19. 19. Garhammer J. A comparison of maximal power outputs between elite male and female weightlifters in competition. International Journal of Sport Biomechanics. 1991;7(1):3–11.
  20. 20. Caserotti P, Aagaard P, Larsen JB, Puggaard L. Explosive heavy-resistance training in old and very old adults: changes in rapid muscle force, strength and power. Scand J Med Sci Sports. 2008;18(6):773–82. Epub 2008/02/06. pmid:18248533.
  21. 21. Macaluso A, De Vito G. Muscle strength, power and adaptations to resistance training in older people. Eur J Appl Physiol. 2004;91(4):450–72. Epub 2003/11/26. pmid:14639481.
  22. 22. Sheppard JM, Triplett NT. Program Design for Resistance Training. In: Haff GG, Triplett NT, editors. Essentials of Strength Training and Conditioning. Champaign, IL: Human kinetics; 2016. p. 447–8.
  23. 23. Haff GG. Periodization. In: Haff GG, Triplett NT, editors. Essentials of Strength Training and Conditioning. Champaign, IL: Human kinetics; 2016. p. 583–95.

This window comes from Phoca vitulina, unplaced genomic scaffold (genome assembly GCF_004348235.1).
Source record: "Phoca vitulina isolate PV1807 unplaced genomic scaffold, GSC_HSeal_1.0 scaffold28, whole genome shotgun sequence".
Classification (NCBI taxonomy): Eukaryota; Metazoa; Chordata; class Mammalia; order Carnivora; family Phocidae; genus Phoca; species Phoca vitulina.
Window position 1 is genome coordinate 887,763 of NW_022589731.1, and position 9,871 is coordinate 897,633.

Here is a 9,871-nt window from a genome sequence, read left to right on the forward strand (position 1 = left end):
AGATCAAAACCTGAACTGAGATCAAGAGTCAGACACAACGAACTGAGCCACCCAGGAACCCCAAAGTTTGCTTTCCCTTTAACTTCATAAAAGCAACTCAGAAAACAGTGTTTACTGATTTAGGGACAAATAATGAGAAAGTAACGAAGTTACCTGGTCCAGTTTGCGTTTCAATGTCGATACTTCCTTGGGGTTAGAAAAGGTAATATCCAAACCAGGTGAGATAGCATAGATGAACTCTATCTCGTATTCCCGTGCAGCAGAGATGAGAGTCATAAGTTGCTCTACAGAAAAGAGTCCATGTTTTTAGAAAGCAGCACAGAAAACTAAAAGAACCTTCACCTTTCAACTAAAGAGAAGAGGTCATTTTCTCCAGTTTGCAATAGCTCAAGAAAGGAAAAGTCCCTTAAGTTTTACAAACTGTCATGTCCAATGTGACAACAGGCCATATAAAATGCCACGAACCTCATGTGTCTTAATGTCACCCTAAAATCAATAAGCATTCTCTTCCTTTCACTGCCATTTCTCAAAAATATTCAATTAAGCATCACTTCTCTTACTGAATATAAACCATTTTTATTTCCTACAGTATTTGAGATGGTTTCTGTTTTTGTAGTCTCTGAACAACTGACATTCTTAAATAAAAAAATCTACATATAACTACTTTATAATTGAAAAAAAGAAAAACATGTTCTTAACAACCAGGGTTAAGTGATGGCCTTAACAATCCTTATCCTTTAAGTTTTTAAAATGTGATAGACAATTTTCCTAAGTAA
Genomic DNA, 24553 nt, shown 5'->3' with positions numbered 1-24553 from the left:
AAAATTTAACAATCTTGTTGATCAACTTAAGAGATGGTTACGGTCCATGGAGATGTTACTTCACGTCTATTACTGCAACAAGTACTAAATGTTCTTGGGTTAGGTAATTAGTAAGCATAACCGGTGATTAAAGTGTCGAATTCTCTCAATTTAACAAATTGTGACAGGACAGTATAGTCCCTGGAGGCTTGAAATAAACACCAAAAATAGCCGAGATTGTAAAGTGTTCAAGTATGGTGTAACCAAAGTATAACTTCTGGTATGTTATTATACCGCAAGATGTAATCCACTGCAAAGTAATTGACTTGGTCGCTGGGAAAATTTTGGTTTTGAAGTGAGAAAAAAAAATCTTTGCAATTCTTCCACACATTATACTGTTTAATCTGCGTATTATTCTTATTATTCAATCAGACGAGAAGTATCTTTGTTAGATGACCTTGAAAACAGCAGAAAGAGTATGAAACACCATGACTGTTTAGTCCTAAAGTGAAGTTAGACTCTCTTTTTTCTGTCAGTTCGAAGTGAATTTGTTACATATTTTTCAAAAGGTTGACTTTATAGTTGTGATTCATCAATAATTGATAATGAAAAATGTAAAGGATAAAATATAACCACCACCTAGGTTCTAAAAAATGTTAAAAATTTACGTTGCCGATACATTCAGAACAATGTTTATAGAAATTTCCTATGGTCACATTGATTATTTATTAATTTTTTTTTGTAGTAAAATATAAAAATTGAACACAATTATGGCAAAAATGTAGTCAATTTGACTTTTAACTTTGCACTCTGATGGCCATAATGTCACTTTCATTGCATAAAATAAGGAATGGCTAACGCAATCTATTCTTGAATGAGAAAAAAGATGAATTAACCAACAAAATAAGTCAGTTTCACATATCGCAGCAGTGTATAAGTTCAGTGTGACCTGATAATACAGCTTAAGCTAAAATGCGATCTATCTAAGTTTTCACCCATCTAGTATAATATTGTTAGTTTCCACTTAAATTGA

24. 24. Glassman G. What is fitness? CrossFit Journal. 2002.
  25. 25. Chen TC, Lin K-Y, Chen H-L, Lin M-J, Nosaka K. Comparison in eccentric exercise-induced muscle damage among four limb muscles. European journal of applied physiology. 2011;111(2):211–23. pmid:20852880
  26. 26. Abe T, DeHoyos DV, Pollock ML, Garzarella L. Time course for strength and muscle thickness changes following upper and lower body resistance training in men and women. European journal of applied physiology. 2000;81(3):174–80. pmid:10638374
  27. 27. Bellar D, Hatchett A, Judge L, Breaux M, Marcus L. The relationship of aerobic capacity, anaerobic peak power and experience to performance in CrossFit exercise. Biol Sport. 2015;32(4):315–20. pmid:26681834